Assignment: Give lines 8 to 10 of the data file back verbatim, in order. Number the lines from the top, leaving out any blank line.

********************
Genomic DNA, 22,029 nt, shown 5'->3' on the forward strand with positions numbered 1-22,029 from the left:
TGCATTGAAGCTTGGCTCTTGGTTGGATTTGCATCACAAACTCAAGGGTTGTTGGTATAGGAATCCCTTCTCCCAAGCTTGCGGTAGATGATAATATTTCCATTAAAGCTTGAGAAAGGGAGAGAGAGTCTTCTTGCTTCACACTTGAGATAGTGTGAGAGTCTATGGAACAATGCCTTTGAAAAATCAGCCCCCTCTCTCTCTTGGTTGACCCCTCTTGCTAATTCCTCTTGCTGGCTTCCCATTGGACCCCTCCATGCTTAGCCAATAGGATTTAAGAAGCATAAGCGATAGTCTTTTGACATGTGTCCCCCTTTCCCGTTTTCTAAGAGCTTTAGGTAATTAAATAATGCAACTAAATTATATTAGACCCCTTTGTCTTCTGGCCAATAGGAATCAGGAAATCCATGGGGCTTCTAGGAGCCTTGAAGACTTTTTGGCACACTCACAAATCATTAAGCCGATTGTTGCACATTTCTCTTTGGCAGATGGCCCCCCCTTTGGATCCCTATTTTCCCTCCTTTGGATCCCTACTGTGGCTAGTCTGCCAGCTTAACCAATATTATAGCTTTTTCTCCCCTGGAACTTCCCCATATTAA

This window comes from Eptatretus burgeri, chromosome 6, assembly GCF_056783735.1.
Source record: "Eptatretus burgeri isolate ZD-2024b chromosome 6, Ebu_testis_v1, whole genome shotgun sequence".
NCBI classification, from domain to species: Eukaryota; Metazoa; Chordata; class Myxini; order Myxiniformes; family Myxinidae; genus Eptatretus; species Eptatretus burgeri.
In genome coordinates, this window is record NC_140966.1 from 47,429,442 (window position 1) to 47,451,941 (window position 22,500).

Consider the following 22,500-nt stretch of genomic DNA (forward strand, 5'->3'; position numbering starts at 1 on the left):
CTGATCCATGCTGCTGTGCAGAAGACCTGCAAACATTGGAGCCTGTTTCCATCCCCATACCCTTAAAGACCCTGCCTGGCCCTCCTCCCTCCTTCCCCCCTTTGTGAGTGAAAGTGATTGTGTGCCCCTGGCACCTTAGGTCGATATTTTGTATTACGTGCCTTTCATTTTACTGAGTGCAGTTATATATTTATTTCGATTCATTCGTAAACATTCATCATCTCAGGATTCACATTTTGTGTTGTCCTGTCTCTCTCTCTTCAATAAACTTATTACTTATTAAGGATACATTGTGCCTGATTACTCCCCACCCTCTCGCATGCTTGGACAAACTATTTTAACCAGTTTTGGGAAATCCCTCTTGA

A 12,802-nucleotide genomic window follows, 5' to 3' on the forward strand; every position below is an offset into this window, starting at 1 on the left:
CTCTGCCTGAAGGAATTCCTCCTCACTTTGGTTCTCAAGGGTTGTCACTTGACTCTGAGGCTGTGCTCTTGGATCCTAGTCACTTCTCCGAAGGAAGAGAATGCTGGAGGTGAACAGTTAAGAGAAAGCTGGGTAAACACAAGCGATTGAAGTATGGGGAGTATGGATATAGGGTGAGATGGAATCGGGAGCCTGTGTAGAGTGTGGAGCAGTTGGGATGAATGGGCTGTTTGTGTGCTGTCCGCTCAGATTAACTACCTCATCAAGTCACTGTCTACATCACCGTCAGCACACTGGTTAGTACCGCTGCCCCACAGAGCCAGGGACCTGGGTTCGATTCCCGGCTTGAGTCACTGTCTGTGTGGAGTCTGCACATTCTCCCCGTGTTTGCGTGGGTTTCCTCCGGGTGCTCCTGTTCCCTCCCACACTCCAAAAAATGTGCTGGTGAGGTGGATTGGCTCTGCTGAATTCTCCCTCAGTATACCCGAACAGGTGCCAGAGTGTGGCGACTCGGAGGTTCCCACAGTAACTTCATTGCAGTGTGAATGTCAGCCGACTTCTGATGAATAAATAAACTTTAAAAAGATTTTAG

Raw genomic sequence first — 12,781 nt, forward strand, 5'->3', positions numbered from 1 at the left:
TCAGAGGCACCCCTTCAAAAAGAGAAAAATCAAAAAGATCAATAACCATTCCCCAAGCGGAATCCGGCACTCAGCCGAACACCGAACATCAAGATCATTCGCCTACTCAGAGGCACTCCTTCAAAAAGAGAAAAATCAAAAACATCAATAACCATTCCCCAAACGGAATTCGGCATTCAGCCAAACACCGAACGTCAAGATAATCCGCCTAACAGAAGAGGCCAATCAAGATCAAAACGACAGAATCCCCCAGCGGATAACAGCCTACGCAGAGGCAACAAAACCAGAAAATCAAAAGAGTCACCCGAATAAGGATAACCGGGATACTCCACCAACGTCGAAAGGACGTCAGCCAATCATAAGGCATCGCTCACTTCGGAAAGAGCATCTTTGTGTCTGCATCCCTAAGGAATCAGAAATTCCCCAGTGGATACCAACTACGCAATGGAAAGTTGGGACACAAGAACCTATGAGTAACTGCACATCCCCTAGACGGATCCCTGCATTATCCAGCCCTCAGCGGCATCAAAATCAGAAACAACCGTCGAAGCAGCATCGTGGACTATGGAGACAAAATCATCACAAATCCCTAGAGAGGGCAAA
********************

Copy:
CTGATCCATGCTGCTGTGCAGAAGACCTGCAAACATTGGAGCCTGTTTCCATCCCCATACCCTTAAAGACCCTGCCTGGCCCTCCTCCCTCCTTCCCCCCTTTGTGAGTGAAAGTGATTGTGTGCCCCTGGCACCTTAGGTCGATATTTTGTATTACGTGCCTTTCATTTTACTGAGTGCAGTTATATATTTATTTCGATTCATTCGTAAACATTCATCATCTCAGGATTCACATTTTGTGTTGTCCTGTCTCTCTCTCTTCAATAAACTTATTACTTATTAAGGATACATTGTGCCTGATTACTCCCCACCCTCTCGCATGCTTGGACAAACTATTTTAACCAGTTTTGGGAAATCCCTCTTGA

A 12,802-nucleotide genomic window follows, 5' to 3' on the forward strand; every position below is an offset into this window, starting at 1 on the left:
CTCTGCCTGAAGGAATTCCTCCTCACTTTGGTTCTCAAGGGTTGTCACTTGACTCTGAGGCTGTGCTCTTGGATCCTAGTCACTTCTCCGAAGGAAGAGAATGCTGGAGGTGAACAGTTAAGAGAAAGCTGGGTAAACACAAGCGATTGAAGTATGGGGAGTATGGATATAGGGTGAGATGGAATCGGGAGCCTGTGTAGAGTGTGGAGCAGTTGGGATGAATGGGCTGTTTGTGTGCTGTCCGCTCAGATTAACTACCTCATCAAGTCACTGTCTACATCACCGTCAGCACACTGGTTAGTACCGCTGCCCCACAGAGCCAGGGACCTGGGTTCGATTCCCGGCTTGAGTCACTGTCTGTGTGGAGTCTGCACATTCTCCCCGTGTTTGCGTGGGTTTCCTCCGGGTGCTCCTGTTCCCTCCCACACTCCAAAAAATGTGCTGGTGAGGTGGATTGGCTCTGCTGAATTCTCCCTCAGTATACCCGAACAGGTGCCAGAGTGTGGCGACTCGGAGGTTCCCACAGTAACTTCATTGCAGTGTGAATGTCAGCCGACTTCTGATGAATAAATAAACTTTAAAAAGATTTTAG